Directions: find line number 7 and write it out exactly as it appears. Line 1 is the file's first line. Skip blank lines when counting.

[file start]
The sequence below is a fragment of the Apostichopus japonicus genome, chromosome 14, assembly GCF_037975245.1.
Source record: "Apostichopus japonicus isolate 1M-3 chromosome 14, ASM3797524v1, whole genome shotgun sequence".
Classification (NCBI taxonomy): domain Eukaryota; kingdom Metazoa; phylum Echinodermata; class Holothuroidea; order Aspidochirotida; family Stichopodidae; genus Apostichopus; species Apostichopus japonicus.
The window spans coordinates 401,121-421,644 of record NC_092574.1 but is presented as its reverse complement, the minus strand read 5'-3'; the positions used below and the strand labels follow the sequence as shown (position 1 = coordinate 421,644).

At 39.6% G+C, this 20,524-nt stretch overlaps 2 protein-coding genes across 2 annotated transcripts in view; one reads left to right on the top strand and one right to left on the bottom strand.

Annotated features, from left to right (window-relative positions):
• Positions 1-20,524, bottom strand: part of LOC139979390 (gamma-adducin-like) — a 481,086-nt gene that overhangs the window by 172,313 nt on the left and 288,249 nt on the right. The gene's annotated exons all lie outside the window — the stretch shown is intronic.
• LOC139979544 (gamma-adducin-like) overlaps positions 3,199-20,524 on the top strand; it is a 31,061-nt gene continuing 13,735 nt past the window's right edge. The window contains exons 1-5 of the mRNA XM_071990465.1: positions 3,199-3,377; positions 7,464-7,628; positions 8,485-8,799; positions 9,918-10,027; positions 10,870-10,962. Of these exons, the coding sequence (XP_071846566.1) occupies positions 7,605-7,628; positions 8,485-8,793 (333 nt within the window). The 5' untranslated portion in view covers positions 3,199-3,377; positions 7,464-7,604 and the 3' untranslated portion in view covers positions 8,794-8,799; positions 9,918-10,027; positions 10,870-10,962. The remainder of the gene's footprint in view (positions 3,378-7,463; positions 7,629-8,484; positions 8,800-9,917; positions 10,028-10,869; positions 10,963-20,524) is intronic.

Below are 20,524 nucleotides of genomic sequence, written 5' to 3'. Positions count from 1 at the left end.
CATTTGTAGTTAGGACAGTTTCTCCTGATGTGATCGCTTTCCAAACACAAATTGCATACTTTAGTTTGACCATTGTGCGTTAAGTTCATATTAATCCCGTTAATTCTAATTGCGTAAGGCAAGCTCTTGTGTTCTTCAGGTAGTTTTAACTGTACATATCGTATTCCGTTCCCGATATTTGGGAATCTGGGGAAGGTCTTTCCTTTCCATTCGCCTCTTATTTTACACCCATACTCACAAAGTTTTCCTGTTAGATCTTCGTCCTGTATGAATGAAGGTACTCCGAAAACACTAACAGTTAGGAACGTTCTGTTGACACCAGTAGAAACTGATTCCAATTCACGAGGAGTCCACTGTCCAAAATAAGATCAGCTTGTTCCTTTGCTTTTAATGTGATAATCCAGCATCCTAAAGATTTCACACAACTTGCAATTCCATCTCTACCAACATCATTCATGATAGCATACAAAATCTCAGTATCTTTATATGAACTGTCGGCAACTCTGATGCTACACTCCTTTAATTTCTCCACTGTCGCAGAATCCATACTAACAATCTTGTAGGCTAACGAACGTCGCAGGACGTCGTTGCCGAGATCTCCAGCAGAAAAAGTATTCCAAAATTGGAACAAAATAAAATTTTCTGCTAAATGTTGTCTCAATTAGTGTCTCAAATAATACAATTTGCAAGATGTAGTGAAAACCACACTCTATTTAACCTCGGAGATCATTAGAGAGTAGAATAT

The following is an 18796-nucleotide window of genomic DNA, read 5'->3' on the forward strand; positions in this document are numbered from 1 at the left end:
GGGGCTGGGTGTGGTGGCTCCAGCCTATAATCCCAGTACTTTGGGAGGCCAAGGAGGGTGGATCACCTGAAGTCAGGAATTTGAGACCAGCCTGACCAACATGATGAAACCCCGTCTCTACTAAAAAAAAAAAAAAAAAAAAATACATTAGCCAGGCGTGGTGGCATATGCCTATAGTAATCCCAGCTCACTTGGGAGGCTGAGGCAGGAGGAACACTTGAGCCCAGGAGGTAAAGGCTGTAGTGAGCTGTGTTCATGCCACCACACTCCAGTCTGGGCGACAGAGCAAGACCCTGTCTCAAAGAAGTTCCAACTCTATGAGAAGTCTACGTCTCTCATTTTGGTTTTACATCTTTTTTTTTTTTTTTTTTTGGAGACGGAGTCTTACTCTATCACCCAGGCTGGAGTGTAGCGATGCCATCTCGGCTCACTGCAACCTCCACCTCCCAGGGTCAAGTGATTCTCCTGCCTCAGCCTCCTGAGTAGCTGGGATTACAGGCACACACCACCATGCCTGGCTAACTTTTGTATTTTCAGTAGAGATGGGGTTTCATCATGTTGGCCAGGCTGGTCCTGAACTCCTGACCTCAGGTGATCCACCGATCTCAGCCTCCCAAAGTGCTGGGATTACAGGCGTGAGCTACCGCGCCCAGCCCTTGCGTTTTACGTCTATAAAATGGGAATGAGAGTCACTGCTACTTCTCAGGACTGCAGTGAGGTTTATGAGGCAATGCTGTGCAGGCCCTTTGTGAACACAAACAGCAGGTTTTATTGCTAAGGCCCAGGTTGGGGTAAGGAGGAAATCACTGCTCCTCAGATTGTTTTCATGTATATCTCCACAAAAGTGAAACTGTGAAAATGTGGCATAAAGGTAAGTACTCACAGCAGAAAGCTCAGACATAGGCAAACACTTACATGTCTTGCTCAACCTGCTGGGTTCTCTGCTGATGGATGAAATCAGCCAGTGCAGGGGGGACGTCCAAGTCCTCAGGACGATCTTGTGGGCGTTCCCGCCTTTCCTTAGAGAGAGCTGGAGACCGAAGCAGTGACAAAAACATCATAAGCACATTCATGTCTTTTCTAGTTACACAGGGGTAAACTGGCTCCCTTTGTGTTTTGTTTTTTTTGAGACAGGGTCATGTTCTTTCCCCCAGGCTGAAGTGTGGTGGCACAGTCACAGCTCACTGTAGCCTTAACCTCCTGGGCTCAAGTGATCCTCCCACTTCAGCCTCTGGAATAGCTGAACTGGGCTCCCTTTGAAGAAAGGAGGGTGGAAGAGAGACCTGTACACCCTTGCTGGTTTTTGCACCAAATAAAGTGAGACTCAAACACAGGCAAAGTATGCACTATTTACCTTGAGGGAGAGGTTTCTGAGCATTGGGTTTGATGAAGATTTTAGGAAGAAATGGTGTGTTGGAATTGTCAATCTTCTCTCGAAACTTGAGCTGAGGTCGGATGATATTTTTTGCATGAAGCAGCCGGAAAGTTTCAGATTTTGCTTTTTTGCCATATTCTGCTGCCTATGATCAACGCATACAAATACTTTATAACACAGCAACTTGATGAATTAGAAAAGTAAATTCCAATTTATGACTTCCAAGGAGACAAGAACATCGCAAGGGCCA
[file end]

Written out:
• Positions 1-20,524, bottom strand: part of LOC139979390 (gamma-adducin-like) — a 481,086-nt gene that overhangs the window by 172,313 nt on the left and 288,249 nt on the right. The gene's annotated exons all lie outside the window — the stretch shown is intronic.